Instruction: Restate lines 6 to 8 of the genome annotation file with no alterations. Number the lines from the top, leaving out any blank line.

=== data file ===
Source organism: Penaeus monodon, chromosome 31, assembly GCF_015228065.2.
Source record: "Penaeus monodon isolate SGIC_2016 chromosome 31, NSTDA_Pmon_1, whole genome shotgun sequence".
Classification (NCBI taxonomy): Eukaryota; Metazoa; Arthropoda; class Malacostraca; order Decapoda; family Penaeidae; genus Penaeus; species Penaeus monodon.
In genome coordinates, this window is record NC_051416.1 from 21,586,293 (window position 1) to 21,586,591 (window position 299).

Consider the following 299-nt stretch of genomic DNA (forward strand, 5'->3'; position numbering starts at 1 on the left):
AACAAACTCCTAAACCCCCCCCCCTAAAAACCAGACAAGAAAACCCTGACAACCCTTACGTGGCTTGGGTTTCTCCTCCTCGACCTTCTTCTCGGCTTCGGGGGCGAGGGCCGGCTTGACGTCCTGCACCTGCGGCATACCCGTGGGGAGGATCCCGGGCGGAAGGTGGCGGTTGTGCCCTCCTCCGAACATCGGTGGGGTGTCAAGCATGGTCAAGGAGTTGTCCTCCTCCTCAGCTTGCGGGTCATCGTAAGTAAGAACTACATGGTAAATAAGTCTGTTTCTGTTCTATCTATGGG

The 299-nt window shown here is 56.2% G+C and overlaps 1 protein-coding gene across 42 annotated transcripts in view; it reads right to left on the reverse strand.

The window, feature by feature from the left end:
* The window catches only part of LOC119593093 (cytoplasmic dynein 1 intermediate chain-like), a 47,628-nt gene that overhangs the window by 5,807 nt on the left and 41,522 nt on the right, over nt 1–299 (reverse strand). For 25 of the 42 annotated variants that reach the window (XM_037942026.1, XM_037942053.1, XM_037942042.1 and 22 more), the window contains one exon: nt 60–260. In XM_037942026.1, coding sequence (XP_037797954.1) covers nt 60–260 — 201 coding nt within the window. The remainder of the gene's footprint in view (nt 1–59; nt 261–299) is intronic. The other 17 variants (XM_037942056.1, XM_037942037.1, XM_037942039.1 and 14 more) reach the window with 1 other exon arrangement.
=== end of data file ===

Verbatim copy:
AACAAACTCCTAAACCCCCCCCCCTAAAAACCAGACAAGAAAACCCTGACAACCCTTACGTGGCTTGGGTTTCTCCTCCTCGACCTTCTTCTCGGCTTCGGGGGCGAGGGCCGGCTTGACGTCCTGCACCTGCGGCATACCCGTGGGGAGGATCCCGGGCGGAAGGTGGCGGTTGTGCCCTCCTCCGAACATCGGTGGGGTGTCAAGCATGGTCAAGGAGTTGTCCTCCTCCTCAGCTTGCGGGTCATCGTAAGTAAGAACTACATGGTAAATAAGTCTGTTTCTGTTCTATCTATGGG

The 299-nt window shown here is 56.2% G+C and overlaps 1 protein-coding gene across 42 annotated transcripts in view; it reads right to left on the reverse strand.

The window, feature by feature from the left end: